Posts Tagged ‘nonprofits’

Wednesday, December 28, 2022

Reporting in 2022 you won’t find anywhere else

adirondack park sign

As we reach the end of 2022, we’re taking a moment to reflect on the stories and projects that had the biggest impact on the Adirondacks. Stories published online and in the Adirondack Explorer magazine this year laid out challenges and potential solutions to longstanding issues facing the park, from the workforce-suppressing lack of housing to the increased visitor use of the High Peaks region. (Click here for a look at the top 10 stories from the past year.)

The Explorer’s full-time reporters also dug deeply into two issues of significant importance to the Adirondacks in 2022: a plan in the works for 12 years to build a power line from Quebec to Queens that is set to begin this year; and an accounting of the spending of the $1.75 billion borrowed in 1996 for the Clean Air/Clean Water Bond Act.

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Saturday, September 4, 2021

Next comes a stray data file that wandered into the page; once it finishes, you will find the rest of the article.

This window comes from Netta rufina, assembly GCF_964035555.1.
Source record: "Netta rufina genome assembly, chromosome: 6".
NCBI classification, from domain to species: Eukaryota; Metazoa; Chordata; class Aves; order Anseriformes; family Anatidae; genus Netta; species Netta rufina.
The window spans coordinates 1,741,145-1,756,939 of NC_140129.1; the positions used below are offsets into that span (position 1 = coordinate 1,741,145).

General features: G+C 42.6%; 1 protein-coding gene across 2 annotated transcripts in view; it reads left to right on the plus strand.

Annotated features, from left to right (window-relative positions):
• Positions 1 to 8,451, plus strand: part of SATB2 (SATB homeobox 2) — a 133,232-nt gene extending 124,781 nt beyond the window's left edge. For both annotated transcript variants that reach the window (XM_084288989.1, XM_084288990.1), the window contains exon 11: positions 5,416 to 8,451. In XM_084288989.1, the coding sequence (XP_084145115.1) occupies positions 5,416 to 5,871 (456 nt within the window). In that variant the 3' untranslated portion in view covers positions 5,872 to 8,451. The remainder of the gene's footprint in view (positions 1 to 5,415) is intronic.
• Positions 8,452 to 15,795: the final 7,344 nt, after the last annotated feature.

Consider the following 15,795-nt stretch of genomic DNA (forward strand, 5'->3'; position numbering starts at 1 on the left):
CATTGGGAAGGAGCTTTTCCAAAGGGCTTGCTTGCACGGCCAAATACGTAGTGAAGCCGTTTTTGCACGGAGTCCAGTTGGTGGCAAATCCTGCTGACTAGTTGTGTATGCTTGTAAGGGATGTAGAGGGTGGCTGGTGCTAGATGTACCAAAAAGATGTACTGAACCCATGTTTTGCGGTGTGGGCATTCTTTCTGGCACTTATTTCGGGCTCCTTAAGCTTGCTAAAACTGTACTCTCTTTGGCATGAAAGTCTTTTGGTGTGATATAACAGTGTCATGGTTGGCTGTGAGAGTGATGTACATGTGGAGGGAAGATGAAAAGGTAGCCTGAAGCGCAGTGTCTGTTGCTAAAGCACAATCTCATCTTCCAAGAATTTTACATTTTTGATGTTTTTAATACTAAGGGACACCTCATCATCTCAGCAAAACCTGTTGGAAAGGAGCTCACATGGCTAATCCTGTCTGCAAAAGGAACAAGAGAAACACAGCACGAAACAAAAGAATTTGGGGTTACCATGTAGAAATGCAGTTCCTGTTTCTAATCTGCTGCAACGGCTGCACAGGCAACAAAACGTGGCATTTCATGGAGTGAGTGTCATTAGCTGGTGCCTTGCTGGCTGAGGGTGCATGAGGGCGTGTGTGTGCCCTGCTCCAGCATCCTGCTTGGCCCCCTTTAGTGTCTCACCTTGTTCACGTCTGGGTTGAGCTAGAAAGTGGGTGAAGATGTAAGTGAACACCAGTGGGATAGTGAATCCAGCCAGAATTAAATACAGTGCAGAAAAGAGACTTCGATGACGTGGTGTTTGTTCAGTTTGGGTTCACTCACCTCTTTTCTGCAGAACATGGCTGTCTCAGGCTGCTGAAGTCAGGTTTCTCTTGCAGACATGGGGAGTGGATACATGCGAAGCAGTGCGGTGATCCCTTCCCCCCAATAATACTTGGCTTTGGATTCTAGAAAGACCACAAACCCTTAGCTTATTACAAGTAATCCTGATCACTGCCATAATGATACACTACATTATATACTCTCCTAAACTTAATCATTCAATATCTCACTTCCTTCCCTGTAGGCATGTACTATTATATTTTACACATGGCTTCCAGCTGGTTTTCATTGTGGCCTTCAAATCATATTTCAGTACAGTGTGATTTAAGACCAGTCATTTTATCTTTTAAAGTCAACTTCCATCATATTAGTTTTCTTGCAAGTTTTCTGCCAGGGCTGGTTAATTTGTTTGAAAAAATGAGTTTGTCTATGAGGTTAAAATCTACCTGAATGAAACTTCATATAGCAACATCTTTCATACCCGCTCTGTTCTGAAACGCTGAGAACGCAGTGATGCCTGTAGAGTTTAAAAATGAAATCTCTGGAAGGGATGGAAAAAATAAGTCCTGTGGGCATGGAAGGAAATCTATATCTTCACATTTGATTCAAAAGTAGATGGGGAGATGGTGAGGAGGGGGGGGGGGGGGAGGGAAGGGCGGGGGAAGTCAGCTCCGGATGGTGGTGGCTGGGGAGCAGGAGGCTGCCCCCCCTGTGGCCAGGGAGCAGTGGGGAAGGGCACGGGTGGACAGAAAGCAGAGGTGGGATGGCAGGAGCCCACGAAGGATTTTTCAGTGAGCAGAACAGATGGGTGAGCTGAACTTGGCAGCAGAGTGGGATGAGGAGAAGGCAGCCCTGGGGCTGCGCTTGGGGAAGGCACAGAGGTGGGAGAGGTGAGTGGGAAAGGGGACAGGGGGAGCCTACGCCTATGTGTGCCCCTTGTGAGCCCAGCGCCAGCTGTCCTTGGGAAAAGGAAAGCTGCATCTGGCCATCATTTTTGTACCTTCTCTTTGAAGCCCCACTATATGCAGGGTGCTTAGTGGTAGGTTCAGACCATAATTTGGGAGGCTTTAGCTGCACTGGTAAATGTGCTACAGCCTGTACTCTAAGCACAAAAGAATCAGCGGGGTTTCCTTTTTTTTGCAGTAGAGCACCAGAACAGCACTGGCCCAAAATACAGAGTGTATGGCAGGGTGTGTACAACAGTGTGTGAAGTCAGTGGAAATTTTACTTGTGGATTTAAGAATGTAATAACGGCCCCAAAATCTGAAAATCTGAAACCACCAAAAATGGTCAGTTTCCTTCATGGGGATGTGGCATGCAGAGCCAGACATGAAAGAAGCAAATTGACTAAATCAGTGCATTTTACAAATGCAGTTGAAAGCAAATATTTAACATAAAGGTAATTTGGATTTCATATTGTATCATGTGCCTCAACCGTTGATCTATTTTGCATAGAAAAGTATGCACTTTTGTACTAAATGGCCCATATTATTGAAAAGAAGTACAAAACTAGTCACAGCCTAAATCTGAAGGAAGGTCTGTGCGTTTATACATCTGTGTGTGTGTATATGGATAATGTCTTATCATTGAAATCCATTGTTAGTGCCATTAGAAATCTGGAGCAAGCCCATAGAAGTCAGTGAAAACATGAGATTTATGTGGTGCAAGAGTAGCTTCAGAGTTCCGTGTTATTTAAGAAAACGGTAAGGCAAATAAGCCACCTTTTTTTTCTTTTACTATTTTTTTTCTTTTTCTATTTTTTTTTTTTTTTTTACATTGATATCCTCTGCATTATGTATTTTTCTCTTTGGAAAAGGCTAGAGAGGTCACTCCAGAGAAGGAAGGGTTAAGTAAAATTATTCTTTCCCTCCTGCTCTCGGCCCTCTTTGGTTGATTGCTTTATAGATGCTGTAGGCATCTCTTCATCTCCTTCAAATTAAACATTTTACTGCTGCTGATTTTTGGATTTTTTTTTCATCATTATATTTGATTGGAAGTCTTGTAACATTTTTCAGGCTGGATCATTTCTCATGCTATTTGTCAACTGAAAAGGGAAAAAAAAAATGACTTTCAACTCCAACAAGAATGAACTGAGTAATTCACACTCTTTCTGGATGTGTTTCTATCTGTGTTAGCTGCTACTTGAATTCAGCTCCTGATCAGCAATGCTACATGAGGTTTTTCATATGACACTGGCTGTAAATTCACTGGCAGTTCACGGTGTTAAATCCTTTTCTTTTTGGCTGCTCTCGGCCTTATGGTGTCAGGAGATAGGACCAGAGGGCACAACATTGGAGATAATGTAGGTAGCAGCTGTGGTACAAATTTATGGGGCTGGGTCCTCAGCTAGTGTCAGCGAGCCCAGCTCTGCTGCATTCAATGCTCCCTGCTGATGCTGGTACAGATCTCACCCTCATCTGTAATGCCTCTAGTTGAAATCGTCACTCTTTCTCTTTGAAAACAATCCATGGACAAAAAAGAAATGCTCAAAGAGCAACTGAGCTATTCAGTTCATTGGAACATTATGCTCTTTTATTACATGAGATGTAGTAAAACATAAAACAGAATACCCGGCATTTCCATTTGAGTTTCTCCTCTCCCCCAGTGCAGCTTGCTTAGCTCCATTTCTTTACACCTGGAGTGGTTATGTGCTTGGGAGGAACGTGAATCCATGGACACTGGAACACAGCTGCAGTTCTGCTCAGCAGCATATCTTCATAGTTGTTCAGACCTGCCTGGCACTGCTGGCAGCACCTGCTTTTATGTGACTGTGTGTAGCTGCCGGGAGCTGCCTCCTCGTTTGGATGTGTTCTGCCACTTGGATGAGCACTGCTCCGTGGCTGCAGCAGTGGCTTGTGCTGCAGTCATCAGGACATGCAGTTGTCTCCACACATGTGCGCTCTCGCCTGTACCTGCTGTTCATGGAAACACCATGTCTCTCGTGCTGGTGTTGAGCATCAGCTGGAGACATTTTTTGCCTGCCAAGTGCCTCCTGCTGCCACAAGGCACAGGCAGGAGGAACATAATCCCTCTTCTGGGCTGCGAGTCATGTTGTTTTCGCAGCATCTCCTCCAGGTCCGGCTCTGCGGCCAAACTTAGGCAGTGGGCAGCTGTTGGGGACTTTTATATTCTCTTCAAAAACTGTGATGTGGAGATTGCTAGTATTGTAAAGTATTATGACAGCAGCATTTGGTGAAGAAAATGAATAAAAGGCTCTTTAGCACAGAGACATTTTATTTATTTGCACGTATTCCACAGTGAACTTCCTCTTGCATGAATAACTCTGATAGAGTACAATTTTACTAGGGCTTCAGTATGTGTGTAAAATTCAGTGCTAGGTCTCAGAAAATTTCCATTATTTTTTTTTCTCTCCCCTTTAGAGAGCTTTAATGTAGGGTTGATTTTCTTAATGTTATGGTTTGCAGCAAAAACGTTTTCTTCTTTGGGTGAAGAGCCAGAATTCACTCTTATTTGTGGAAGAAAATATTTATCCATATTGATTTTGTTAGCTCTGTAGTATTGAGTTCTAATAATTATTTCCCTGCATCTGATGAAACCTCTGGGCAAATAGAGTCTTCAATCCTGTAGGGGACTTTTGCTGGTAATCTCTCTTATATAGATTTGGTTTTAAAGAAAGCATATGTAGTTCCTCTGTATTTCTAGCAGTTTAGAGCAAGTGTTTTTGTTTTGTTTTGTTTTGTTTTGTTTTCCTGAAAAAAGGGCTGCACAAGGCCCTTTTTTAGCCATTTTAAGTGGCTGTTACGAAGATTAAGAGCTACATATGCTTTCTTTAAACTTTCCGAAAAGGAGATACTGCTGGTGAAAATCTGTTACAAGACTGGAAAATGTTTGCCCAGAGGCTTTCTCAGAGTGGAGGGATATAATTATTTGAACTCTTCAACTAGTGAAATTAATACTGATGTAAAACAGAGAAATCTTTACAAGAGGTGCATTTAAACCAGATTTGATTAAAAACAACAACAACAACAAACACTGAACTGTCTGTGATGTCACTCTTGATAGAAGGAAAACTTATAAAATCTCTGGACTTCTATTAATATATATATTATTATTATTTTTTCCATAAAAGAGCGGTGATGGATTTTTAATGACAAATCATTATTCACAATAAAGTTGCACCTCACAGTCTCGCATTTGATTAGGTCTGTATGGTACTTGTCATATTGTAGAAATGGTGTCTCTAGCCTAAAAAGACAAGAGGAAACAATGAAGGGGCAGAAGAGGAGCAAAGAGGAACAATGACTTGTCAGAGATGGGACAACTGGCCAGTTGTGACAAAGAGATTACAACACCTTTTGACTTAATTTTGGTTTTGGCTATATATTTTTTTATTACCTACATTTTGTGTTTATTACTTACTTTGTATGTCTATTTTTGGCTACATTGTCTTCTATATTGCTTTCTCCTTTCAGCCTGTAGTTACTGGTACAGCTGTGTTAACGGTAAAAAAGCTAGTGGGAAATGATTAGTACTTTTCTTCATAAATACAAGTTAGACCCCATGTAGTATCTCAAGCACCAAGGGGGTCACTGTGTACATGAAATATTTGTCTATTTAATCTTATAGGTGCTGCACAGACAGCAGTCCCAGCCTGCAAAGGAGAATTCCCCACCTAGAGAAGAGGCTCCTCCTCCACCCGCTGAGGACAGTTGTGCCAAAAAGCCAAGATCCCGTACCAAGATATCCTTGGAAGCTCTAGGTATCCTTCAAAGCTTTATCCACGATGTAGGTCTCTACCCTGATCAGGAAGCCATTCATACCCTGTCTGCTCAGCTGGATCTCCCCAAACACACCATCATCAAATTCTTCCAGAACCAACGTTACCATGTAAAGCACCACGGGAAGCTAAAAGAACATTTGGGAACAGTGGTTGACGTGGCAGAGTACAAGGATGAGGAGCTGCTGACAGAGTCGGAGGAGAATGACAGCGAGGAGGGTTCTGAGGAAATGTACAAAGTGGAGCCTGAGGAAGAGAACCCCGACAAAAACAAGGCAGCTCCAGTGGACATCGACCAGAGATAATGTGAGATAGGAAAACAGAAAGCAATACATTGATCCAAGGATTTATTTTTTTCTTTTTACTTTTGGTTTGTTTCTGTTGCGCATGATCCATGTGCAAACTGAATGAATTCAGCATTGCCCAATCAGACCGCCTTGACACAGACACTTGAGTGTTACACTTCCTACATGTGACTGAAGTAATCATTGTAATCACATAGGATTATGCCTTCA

Spirit of Generosity: Lesser-Known Nonprofits Have a Big Impact

North Country Association for the Visually ImpairedThe Adirondack region is fortunate to have a robust nonprofit sector that focuses on a range of issues and needs, from environmental protection and education to support for the business sector, social services, and much more. Many of these organizations are well-known, but we must not overlook the big impact that some of the more off-the-radar groups have in strengthening their communities and maintaining and improving quality of life for all. These community organizations embody the Spirit of Generosity, working in a smaller geographic area or with a more targeted demographic to serve the unique needs of individuals or families. They tend to be the kind of organizations that people don’t know about until they have a reason to find them.

The North Country Association for the Visually Impaired (NCAVI), for example, provides free assistance to people of all ages who suffer from a visual impairment. And while the needs of the people they serve may be more targeted, their scope is broad, reaching more than 200 people per year across a 7,550 square mile territory that includes Clinton, Essex, Franklin, and St. Lawrence counties.

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